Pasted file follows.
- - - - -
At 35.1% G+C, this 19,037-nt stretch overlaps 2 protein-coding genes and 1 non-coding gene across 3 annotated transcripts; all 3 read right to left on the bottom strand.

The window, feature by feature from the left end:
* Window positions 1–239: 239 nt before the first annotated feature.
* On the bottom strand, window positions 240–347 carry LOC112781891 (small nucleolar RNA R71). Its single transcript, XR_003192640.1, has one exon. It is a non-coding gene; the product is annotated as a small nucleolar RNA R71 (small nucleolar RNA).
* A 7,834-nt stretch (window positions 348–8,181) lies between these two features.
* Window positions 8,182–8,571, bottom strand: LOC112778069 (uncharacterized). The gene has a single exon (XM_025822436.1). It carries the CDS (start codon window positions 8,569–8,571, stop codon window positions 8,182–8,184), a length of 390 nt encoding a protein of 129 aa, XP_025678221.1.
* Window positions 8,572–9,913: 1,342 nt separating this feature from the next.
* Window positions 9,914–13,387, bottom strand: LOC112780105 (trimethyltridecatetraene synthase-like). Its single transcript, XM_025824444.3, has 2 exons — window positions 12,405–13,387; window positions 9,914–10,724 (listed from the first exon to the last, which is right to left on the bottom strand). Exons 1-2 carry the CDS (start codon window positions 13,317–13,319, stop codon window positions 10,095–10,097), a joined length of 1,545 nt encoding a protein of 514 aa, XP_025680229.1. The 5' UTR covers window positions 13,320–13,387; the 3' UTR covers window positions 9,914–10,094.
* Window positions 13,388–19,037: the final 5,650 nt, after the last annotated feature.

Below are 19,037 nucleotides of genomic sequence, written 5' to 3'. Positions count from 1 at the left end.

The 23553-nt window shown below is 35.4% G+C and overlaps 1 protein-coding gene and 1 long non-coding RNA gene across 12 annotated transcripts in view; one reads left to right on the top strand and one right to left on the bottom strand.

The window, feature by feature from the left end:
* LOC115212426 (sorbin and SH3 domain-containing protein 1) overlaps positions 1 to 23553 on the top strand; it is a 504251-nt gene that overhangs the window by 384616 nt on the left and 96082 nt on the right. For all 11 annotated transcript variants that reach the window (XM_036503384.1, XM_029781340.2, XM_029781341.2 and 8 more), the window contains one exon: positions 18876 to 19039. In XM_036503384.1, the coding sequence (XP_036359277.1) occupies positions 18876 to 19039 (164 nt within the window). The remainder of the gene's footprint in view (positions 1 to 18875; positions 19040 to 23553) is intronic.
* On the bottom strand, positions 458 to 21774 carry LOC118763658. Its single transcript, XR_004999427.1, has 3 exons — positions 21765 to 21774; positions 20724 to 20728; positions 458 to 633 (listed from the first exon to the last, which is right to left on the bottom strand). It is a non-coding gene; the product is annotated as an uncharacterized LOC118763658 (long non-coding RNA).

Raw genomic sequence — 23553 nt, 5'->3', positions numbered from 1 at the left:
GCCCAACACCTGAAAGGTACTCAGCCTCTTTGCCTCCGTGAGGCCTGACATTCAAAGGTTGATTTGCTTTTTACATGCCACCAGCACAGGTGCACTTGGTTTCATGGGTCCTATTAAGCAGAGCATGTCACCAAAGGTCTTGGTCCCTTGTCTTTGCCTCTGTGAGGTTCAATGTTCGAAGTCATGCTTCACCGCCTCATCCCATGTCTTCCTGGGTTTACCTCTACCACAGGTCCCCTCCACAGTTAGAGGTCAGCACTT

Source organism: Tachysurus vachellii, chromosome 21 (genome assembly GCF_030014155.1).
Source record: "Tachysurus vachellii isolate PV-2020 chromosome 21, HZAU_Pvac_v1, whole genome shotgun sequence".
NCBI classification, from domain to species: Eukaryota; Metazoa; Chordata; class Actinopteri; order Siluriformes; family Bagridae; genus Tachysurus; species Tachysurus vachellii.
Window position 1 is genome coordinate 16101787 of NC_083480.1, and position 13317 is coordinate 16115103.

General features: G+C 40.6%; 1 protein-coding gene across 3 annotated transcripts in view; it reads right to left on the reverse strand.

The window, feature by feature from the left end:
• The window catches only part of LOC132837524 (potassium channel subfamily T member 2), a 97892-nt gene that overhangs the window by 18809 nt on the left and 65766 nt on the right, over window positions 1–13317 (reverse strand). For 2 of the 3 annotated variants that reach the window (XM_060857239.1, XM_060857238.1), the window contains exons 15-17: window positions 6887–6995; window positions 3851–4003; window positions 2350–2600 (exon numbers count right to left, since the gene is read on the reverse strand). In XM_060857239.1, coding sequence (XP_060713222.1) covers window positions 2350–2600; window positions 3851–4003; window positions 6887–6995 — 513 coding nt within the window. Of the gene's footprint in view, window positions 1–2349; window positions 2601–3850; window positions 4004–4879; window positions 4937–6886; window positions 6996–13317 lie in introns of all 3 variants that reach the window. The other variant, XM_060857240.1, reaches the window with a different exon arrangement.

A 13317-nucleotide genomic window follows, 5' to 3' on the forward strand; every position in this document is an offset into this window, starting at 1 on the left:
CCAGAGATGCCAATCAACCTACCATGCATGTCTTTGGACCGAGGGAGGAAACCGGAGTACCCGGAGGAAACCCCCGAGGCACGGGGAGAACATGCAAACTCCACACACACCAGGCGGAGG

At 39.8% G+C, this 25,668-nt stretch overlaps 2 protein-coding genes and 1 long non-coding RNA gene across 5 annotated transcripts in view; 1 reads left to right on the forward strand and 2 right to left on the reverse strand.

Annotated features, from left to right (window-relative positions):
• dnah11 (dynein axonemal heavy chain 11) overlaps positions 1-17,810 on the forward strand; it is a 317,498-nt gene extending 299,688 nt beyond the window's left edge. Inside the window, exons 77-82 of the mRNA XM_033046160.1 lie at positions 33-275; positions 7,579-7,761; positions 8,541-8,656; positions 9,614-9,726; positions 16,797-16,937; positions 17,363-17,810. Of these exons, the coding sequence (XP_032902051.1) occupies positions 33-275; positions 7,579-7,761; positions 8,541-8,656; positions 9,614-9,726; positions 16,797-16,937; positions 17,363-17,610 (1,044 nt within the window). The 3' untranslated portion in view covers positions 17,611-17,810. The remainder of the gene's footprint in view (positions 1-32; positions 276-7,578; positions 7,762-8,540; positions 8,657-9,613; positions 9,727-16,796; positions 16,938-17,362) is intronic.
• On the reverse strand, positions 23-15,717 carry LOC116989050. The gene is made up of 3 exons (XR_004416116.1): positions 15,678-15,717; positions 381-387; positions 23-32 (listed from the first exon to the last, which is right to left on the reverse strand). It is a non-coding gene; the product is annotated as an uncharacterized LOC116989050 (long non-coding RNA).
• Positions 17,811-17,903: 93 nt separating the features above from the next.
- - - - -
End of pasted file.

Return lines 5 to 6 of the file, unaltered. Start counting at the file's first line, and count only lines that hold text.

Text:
* A 7,834-nt stretch (window positions 348–8,181) lies between these two features.
* Window positions 8,182–8,571, bottom strand: LOC112778069 (uncharacterized). The gene has a single exon (XM_025822436.1). It carries the CDS (start codon window positions 8,569–8,571, stop codon window positions 8,182–8,184), a length of 390 nt encoding a protein of 129 aa, XP_025678221.1.